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Home > Research > Researchers > Steven Jones
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Steven Jones supervises 14 postgraduate research students. Some of the students have produced research profiles, these are listed below:

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Professor Steven Jones

Professor

Steven Jones

Furness Building

Lancaster University

Bailrigg

Lancaster LA1 4YG

United Kingdom

Tel: +44 1524 593382

Location:

Research overview

The focus of my research is the psychology and psychology treatment of severe mental health problems with a particular focus on bipolar disorder and related conditions. In conducting this research I work extensively with individuals with lived experience of mental health issues to ensure that the research focusses on areas of importance to service users. Work to date has led to the development of a series new interventions to help people living with bipolar ranging from web-based self management support to intensive face-to-face psychological therapy to enhance personal recovery.

Current Research

  1. 2007-2014 - £1, 950 000 -  Morrison, A, Jones, S. et al. Psychological approaches to understanding and promoting recovery from psychosis (RECOVERY). National Institute for Health Research Programme Grant. PI for Stream 5 (Bipolar Disorder)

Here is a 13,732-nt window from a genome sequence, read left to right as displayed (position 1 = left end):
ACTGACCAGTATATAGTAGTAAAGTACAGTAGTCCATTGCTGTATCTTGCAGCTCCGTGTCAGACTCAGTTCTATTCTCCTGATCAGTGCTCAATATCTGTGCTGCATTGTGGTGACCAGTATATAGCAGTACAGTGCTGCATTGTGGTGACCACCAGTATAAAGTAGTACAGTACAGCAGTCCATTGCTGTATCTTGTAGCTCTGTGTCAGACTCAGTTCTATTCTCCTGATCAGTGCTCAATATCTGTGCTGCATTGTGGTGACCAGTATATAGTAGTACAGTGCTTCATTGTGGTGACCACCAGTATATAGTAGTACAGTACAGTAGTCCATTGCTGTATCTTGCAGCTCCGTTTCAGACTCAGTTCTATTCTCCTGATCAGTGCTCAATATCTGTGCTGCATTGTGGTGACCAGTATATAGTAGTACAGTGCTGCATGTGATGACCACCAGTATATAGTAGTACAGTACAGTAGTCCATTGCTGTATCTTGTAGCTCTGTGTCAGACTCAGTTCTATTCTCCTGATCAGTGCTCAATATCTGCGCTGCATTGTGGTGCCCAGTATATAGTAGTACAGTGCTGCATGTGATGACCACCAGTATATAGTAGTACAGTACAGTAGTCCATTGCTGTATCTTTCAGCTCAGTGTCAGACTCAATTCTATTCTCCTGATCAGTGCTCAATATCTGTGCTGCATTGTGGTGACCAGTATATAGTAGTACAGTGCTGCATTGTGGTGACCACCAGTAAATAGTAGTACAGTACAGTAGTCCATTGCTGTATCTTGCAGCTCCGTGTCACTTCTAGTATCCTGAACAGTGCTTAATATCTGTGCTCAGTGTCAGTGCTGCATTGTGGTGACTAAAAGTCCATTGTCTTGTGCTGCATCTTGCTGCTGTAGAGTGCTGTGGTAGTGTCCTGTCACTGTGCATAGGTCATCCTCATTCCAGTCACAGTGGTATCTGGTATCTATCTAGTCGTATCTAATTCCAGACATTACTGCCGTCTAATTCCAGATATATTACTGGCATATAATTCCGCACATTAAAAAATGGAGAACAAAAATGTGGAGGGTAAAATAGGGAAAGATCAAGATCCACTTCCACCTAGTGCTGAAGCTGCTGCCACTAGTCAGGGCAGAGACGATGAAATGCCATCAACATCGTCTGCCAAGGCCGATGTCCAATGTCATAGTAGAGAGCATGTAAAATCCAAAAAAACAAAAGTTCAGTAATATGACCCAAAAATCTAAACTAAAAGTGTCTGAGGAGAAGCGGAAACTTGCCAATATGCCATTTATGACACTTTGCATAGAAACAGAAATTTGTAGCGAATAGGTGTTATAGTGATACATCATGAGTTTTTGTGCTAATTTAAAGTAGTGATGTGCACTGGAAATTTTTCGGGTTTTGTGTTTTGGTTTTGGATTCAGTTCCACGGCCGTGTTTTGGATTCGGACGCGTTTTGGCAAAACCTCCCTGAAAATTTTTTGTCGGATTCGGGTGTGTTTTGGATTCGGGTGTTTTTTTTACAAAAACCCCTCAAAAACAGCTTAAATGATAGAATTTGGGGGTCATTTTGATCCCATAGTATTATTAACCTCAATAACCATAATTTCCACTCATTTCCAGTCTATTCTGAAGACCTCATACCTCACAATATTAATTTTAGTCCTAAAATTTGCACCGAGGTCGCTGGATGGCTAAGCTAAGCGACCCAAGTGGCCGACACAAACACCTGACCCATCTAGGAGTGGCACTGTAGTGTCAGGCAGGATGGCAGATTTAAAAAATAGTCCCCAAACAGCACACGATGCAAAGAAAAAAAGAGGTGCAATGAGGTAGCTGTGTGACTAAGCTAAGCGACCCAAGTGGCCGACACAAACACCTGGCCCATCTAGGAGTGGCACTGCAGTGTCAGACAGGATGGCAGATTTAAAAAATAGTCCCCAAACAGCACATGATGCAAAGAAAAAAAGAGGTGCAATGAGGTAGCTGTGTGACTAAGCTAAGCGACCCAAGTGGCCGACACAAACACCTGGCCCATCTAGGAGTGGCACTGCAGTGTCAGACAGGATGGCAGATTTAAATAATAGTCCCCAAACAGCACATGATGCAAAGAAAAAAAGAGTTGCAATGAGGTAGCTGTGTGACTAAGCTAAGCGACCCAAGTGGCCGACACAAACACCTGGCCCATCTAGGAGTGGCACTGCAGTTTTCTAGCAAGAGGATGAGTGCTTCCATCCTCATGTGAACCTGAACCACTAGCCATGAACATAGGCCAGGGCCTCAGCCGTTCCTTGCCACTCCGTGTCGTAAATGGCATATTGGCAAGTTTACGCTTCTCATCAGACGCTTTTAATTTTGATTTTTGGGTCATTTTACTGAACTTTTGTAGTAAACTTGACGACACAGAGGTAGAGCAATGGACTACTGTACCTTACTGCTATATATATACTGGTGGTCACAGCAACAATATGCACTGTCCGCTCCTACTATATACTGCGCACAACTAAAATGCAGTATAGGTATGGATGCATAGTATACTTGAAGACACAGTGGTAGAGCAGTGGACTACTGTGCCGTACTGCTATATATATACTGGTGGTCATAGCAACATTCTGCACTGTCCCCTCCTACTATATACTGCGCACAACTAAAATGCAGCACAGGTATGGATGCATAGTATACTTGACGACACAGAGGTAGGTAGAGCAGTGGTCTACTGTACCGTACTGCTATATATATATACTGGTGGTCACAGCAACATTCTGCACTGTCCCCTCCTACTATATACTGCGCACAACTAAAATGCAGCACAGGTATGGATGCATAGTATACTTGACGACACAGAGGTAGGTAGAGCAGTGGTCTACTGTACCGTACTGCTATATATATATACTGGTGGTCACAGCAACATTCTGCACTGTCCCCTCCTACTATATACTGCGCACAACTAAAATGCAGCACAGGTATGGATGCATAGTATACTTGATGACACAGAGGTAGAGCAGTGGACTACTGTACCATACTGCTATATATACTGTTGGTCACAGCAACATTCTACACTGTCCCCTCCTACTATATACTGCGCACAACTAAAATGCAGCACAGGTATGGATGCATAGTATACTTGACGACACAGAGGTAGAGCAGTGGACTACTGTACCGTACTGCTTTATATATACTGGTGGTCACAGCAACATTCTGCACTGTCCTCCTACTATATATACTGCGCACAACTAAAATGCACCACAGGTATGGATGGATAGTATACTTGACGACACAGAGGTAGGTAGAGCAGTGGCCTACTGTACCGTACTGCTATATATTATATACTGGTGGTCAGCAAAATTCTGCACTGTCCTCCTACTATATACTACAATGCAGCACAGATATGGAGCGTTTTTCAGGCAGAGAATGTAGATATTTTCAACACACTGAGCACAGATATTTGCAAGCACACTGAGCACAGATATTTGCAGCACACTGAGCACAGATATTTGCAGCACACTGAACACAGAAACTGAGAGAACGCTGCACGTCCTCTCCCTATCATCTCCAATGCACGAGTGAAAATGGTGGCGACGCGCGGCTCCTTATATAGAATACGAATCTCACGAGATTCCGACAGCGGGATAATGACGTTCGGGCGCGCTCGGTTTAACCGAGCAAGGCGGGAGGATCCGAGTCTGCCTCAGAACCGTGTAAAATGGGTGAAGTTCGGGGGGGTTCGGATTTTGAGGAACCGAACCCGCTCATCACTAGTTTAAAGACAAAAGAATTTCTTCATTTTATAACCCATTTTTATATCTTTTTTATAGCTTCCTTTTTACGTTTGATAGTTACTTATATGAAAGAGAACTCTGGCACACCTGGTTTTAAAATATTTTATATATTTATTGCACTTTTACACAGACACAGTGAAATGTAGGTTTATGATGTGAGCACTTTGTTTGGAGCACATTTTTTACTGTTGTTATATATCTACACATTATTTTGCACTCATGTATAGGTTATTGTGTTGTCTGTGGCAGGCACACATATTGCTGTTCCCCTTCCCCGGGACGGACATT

2. 2008 -2014 – £1 997, 000 - Jones, S (CI), Morriss, R., Lobban, F., et al. Reducing relapse and suicide in bipolar disorder: Practical clinical approaches to identifying risk, reducing harm and engaging service users in planning and delivery of care (PARADES). National Institute for Health Research Programme Grant.
  3. 2010-2014 £150,000 Jones, S. Victoria and Milo Cripps Trust. Post Doctoral Fellowship in Memory of Lord Milo Douglas
  4. 2012-2015  Jones, S., Lobban, F., Mayes, D., Calam, R, Parker, R & Sanders, M. Web-based Integrated Bipolar Parenting Intervention for Bipolar Parents of Young Children Medical Research Council £380,000

  5. 2012-2015 Lobban, F., Jones, S., Dodd, A., Diggle, P., Morriss, R., Mallinson, S., Stevenson-Turner, K Pilot Study to Assess the Feasibility of a Web-based Intervention for Prevention of Relapse in Bipolar Disorder NIHR Research for Patient Benefit £250, 000

  6. 2014-2015- £50, 000 - Jones, S. Post doctoral fellowship in research infrastructure development. Cumbria and Lancashire Comprehensive Local Research Network/ North Lancs Primary Care Trust.

  7. 2012-2014 £250,000 Jones,S & Lobban, F. Development and Evaluation of National Bipolar Disorder Demonstration Site. IAPT/DOH.

  8. 2012-2017. NIHR School for Public Health Research. LiLaC member (collaboration between the University of Liverpool and the University of Lancaster led by Whitehead, M and Popay, J. £450K per annum).

  9. 2014-2019 NIHR CLARHC North West Coast (Co-lead for self management intervention stream within mental health theme). £9 million.

Research Interests